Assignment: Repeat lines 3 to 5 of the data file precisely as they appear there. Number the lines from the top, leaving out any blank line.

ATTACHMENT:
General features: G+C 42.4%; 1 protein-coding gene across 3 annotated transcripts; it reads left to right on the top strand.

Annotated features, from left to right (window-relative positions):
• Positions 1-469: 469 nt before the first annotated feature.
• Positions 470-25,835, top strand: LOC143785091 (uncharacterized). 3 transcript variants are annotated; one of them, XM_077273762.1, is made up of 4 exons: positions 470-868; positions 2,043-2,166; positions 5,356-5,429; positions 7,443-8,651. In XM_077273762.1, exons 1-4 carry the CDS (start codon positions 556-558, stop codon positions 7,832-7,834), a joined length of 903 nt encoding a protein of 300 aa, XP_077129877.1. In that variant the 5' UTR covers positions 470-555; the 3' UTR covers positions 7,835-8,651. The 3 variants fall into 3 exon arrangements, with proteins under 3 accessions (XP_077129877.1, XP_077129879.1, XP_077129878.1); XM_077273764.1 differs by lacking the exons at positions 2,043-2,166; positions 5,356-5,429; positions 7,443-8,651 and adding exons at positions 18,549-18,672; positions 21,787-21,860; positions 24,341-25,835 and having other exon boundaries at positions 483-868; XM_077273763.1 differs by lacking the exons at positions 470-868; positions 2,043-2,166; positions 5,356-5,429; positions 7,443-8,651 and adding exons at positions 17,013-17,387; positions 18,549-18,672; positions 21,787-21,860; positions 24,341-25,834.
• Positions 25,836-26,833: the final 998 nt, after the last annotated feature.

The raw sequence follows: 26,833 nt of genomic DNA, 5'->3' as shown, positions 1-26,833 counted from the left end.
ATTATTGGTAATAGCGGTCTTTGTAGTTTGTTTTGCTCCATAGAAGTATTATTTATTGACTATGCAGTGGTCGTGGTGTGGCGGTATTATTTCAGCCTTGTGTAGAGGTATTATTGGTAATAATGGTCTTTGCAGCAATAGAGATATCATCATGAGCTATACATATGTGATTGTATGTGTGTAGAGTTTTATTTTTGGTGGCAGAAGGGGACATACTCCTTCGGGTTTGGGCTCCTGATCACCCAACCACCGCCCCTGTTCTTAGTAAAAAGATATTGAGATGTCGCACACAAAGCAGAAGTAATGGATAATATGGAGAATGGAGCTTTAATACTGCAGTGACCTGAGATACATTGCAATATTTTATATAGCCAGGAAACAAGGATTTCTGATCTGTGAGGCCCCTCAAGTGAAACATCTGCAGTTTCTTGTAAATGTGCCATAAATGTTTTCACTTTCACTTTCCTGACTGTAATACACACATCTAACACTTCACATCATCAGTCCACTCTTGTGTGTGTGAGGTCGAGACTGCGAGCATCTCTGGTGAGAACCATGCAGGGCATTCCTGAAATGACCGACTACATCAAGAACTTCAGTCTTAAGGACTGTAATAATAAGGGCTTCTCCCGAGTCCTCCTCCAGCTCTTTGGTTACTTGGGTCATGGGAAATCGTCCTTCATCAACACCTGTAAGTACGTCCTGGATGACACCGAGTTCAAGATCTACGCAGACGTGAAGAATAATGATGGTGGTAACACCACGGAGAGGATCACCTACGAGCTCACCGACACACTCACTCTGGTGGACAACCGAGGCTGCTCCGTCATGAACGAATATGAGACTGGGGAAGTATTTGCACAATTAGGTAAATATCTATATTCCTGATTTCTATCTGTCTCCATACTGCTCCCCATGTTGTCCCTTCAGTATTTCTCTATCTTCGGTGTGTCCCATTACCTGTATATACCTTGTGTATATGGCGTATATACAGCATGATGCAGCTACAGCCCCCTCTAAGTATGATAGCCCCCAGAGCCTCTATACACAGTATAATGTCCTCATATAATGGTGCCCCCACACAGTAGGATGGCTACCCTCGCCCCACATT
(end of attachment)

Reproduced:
• Positions 1-469: 469 nt before the first annotated feature.
• Positions 470-25,835, top strand: LOC143785091 (uncharacterized). 3 transcript variants are annotated; one of them, XM_077273762.1, is made up of 4 exons: positions 470-868; positions 2,043-2,166; positions 5,356-5,429; positions 7,443-8,651. In XM_077273762.1, exons 1-4 carry the CDS (start codon positions 556-558, stop codon positions 7,832-7,834), a joined length of 903 nt encoding a protein of 300 aa, XP_077129877.1. In that variant the 5' UTR covers positions 470-555; the 3' UTR covers positions 7,835-8,651. The 3 variants fall into 3 exon arrangements, with proteins under 3 accessions (XP_077129877.1, XP_077129879.1, XP_077129878.1); XM_077273764.1 differs by lacking the exons at positions 2,043-2,166; positions 5,356-5,429; positions 7,443-8,651 and adding exons at positions 18,549-18,672; positions 21,787-21,860; positions 24,341-25,835 and having other exon boundaries at positions 483-868; XM_077273763.1 differs by lacking the exons at positions 470-868; positions 2,043-2,166; positions 5,356-5,429; positions 7,443-8,651 and adding exons at positions 17,013-17,387; positions 18,549-18,672; positions 21,787-21,860; positions 24,341-25,834.
• Positions 25,836-26,833: the final 998 nt, after the last annotated feature.